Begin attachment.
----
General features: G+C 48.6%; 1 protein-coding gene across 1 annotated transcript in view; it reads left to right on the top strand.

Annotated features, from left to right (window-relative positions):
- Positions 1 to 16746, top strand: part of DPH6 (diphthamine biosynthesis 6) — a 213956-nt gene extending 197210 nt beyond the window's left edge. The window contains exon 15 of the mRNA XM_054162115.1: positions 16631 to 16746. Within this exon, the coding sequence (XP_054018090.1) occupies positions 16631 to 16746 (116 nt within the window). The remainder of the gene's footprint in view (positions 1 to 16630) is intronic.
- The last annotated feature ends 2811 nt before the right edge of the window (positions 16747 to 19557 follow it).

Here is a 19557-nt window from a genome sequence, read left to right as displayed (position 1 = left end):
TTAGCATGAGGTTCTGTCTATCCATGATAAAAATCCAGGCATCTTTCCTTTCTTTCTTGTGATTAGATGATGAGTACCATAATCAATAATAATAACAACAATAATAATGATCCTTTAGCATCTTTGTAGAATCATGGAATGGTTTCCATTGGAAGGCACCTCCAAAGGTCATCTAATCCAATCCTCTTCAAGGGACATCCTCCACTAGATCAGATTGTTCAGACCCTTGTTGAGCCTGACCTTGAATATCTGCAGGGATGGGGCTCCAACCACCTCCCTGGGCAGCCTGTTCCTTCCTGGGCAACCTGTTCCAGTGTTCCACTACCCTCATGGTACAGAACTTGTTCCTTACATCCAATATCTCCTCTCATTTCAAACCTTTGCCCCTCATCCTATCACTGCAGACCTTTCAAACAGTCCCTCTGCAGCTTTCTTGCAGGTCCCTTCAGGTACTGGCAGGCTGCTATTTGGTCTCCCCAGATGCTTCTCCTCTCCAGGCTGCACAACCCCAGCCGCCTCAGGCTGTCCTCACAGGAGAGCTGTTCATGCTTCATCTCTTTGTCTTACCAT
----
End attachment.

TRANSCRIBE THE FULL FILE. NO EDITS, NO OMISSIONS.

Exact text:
General features: G+C 48.6%; 1 protein-coding gene across 1 annotated transcript in view; it reads left to right on the top strand.

Annotated features, from left to right (window-relative positions):
- Positions 1 to 16746, top strand: part of DPH6 (diphthamine biosynthesis 6) — a 213956-nt gene extending 197210 nt beyond the window's left edge. The window contains exon 15 of the mRNA XM_054162115.1: positions 16631 to 16746. Within this exon, the coding sequence (XP_054018090.1) occupies positions 16631 to 16746 (116 nt within the window). The remainder of the gene's footprint in view (positions 1 to 16630) is intronic.
- The last annotated feature ends 2811 nt before the right edge of the window (positions 16747 to 19557 follow it).

Here is a 19557-nt window from a genome sequence, read left to right as displayed (position 1 = left end):
TTAGCATGAGGTTCTGTCTATCCATGATAAAAATCCAGGCATCTTTCCTTTCTTTCTTGTGATTAGATGATGAGTACCATAATCAATAATAATAACAACAATAATAATGATCCTTTAGCATCTTTGTAGAATCATGGAATGGTTTCCATTGGAAGGCACCTCCAAAGGTCATCTAATCCAATCCTCTTCAAGGGACATCCTCCACTAGATCAGATTGTTCAGACCCTTGTTGAGCCTGACCTTGAATATCTGCAGGGATGGGGCTCCAACCACCTCCCTGGGCAGCCTGTTCCTTCCTGGGCAACCTGTTCCAGTGTTCCACTACCCTCATGGTACAGAACTTGTTCCTTACATCCAATATCTCCTCTCATTTCAAACCTTTGCCCCTCATCCTATCACTGCAGACCTTTCAAACAGTCCCTCTGCAGCTTTCTTGCAGGTCCCTTCAGGTACTGGCAGGCTGCTATTTGGTCTCCCCAGATGCTTCTCCTCTCCAGGCTGCACAACCCCAGCCGCCTCAGGCTGTCCTCACAGGAGAGCTGTTCATGCTTCATCTCTTTGTCTTACCAT